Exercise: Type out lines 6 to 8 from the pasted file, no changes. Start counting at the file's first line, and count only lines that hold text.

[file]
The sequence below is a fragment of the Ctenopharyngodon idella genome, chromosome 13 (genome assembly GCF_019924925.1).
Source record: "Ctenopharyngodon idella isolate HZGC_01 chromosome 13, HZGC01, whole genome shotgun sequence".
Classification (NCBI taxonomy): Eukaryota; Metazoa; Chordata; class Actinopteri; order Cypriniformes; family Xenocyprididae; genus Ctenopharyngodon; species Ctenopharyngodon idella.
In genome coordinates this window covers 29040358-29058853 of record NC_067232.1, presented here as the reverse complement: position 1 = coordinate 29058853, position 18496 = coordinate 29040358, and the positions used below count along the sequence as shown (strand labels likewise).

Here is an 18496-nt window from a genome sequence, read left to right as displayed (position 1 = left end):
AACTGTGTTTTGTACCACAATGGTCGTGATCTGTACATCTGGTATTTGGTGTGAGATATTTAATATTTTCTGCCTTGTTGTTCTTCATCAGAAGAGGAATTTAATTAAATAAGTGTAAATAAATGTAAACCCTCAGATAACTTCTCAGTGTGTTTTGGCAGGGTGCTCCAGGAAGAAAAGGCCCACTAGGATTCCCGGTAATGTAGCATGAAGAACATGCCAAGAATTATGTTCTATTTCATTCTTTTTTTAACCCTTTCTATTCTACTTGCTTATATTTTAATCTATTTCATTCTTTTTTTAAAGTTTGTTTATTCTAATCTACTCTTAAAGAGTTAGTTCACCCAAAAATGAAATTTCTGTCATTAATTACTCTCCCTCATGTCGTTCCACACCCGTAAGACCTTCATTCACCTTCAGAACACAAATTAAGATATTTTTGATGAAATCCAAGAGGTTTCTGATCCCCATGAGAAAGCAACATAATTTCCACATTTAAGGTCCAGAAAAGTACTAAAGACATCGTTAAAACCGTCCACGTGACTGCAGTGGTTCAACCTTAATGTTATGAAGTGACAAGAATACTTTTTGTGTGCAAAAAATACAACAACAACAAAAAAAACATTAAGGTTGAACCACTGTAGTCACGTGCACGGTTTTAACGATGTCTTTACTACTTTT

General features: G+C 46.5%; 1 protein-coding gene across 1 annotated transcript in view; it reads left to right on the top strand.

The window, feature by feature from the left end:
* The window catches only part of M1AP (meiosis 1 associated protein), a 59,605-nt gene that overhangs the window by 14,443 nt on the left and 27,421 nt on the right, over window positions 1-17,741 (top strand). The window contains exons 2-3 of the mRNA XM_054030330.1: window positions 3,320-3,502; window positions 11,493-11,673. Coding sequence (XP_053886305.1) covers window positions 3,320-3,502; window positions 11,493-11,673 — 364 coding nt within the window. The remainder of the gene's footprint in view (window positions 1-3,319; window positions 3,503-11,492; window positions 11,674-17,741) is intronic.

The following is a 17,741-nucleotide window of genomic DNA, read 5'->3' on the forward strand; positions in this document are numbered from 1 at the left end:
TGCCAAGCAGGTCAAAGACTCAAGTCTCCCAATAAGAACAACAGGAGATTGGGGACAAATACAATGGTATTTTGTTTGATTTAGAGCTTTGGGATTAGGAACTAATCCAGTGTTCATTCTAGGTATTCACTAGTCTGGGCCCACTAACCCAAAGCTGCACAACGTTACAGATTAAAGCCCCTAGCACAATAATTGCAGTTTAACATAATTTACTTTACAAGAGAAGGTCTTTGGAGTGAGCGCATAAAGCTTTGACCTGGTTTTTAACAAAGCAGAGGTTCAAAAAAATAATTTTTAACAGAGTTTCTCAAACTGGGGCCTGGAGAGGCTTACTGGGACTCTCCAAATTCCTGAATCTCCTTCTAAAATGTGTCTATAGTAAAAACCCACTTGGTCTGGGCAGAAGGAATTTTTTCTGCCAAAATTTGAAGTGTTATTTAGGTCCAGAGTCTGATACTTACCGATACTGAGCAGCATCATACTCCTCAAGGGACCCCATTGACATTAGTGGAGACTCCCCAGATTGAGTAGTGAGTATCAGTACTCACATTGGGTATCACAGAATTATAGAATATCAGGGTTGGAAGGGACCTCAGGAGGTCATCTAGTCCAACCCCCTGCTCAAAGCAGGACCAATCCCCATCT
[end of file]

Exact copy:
AACTGTGTTTTGTACCACAATGGTCGTGATCTGTACATCTGGTATTTGGTGTGAGATATTTAATATTTTCTGCCTTGTTGTTCTTCATCAGAAGAGGAATTTAATTAAATAAGTGTAAATAAATGTAAACCCTCAGATAACTTCTCAGTGTGTTTTGGCAGGGTGCTCCAGGAAGAAAAGGCCCACTAGGATTCCCGGTAATGTAGCATGAAGAACATGCCAAGAATTATGTTCTATTTCATTCTTTTTTTAACCCTTTCTATTCTACTTGCTTATATTTTAATCTATTTCATTCTTTTTTTAAAGTTTGTTTATTCTAATCTACTCTTAAAGAGTTAGTTCACCCAAAAATGAAATTTCTGTCATTAATTACTCTCCCTCATGTCGTTCCACACCCGTAAGACCTTCATTCACCTTCAGAACACAAATTAAGATATTTTTGATGAAATCCAAGAGGTTTCTGATCCCCATGAGAAAGCAACATAATTTCCACATTTAAGGTCCAGAAAAGTACTAAAGACATCGTTAAAACCGTCCACGTGACTGCAGTGGTTCAACCTTAATGTTATGAAGTGACAAGAATACTTTTTGTGTGCAAAAAATACAACAACAACAAAAAAAACATTAAGGTTGAACCACTGTAGTCACGTGCACGGTTTTAACGATGTCTTTACTACTTTT

General features: G+C 46.5%; 1 protein-coding gene across 1 annotated transcript in view; it reads left to right on the top strand.

The window, feature by feature from the left end: